Occidental Petroleum Corp. (OXY), the oil and natural gas producer on the brink of a shareholder vote that may eject longtime Chairman Ray Irani, said fourth-quarter profit fell as declining overseas production pared sales.
Net income declined to $1.36 billion, or $1.68 a share, from $1.56 billion, or $1.92, a year earlier, Los Angeles-based Occidental said in a statement on Business Wire today. Per-share profit excluding one-time items was 15 cents more than the average of 23 analysts’ estimates compiled by Bloomberg.
Maintenance in Qatar, pipeline disruptions in Colombia and production contracts in the Middle East and North Africa were behind a decline in sales volumes equivalent to 40,000 barrels of oil a day from the fourth quarter, reducing earnings by as much as $300 million, according to slides from a company presentation released March 18.
Investors including First Pacific Advisors LLC, Livermore Partners Inc. and Cambiar Investors LLC have complained that Occidental’s February announcement that it planned to replace Chief Executive Officer Stephen I. Chazen was a mistake and that Irani should depart instead. The California State Teachers’ Retirement System joined First Pacific to publicly express support for Chazen.
Proxy advisers Institutional Shareholder Services and Glass Lewis & Co. have recommended that Occidental investors vote against re-electing Irani to the board at the company’s May 3 annual meeting.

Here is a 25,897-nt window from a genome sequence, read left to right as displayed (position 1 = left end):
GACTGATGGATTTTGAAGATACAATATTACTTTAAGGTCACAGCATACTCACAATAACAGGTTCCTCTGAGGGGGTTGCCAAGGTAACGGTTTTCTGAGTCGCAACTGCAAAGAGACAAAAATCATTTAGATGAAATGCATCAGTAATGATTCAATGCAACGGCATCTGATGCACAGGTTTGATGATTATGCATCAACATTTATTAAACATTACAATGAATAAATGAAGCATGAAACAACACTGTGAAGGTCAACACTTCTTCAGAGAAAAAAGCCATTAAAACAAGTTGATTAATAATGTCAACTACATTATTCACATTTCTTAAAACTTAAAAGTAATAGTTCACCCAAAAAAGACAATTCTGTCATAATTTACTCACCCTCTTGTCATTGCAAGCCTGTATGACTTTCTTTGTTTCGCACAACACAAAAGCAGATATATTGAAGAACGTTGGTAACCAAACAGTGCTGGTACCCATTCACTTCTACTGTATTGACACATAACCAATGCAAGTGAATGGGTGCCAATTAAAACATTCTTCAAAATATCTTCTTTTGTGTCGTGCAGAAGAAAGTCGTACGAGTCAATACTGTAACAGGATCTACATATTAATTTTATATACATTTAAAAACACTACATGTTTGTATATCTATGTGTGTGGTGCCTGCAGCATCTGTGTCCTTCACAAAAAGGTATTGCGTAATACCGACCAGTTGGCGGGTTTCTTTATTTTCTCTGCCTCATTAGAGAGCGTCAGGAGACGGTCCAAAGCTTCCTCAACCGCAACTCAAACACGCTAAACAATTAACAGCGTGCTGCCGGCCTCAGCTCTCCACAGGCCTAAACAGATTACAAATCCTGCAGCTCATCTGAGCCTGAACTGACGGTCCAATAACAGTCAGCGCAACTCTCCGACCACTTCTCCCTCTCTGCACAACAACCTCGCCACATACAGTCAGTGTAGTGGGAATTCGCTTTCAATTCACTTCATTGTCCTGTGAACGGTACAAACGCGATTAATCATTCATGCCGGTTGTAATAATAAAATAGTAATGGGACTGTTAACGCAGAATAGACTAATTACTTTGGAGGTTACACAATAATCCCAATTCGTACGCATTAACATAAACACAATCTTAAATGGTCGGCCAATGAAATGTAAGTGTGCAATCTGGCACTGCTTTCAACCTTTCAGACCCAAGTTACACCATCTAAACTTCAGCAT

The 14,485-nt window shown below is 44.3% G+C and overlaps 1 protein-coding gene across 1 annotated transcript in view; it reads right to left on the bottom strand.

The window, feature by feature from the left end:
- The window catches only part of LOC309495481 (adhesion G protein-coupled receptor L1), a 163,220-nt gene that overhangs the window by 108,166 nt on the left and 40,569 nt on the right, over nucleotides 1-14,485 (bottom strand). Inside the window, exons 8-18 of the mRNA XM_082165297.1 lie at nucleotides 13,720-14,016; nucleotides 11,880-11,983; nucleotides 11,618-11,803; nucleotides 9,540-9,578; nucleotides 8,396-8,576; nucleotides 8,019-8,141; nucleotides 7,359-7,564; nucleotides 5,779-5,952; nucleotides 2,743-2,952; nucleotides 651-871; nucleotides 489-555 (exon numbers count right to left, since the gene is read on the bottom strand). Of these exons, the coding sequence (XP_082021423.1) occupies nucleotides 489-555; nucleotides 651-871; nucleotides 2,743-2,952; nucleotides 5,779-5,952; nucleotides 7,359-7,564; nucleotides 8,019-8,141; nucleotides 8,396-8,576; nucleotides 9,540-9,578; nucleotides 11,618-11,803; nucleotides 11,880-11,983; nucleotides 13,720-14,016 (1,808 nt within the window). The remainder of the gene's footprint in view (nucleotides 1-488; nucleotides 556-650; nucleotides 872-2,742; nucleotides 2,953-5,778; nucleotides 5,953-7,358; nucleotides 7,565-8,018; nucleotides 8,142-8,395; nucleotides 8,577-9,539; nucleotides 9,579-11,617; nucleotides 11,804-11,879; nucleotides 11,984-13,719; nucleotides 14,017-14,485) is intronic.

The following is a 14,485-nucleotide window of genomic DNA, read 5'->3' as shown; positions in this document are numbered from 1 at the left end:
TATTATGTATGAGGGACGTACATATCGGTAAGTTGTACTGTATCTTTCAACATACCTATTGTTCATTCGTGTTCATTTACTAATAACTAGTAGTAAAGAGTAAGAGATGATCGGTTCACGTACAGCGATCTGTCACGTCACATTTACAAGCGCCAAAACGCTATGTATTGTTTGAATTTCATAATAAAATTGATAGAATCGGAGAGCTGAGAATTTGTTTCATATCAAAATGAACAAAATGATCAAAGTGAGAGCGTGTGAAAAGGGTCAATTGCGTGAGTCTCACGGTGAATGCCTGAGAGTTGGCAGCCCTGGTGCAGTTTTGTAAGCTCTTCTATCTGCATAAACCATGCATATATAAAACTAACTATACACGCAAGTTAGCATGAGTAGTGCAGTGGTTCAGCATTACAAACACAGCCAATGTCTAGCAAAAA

Speculation about a rift between Irani and Chazen that followed the company’s announcement that it would seek a new CEO is unfounded, Occidental said in a statement April 8.
The uncertainty around who will ultimately lead the company has made some investors cautious, Philip Weiss, an analyst with Argus Research in New York, said in a telephone interview before earnings were announced.
Irani plans to retire at the end of 2014. If the majority of votes are cast against his re-election next week, the former CEO will have to tender his resignation, according to company filings. The company has not announced a time line for replacing Chazen.
Chazen plans to cut drilling costs 15 percent in 2013, saving as much as $400 million, while boosting output by as much as 5 percent. Occidental, the largest crude producer in the continental U.S., had increased oil and gas production in the U.S. for nine consecutive quarters through the end of 2012.
Earnings were announced before regular trading began in U.S. markets. Occidental rose 3.2 percent to $84.33 yesterday in New York. The shares, which have 19 buy ratings and eight holds from analysts, are up 10 percent this year.
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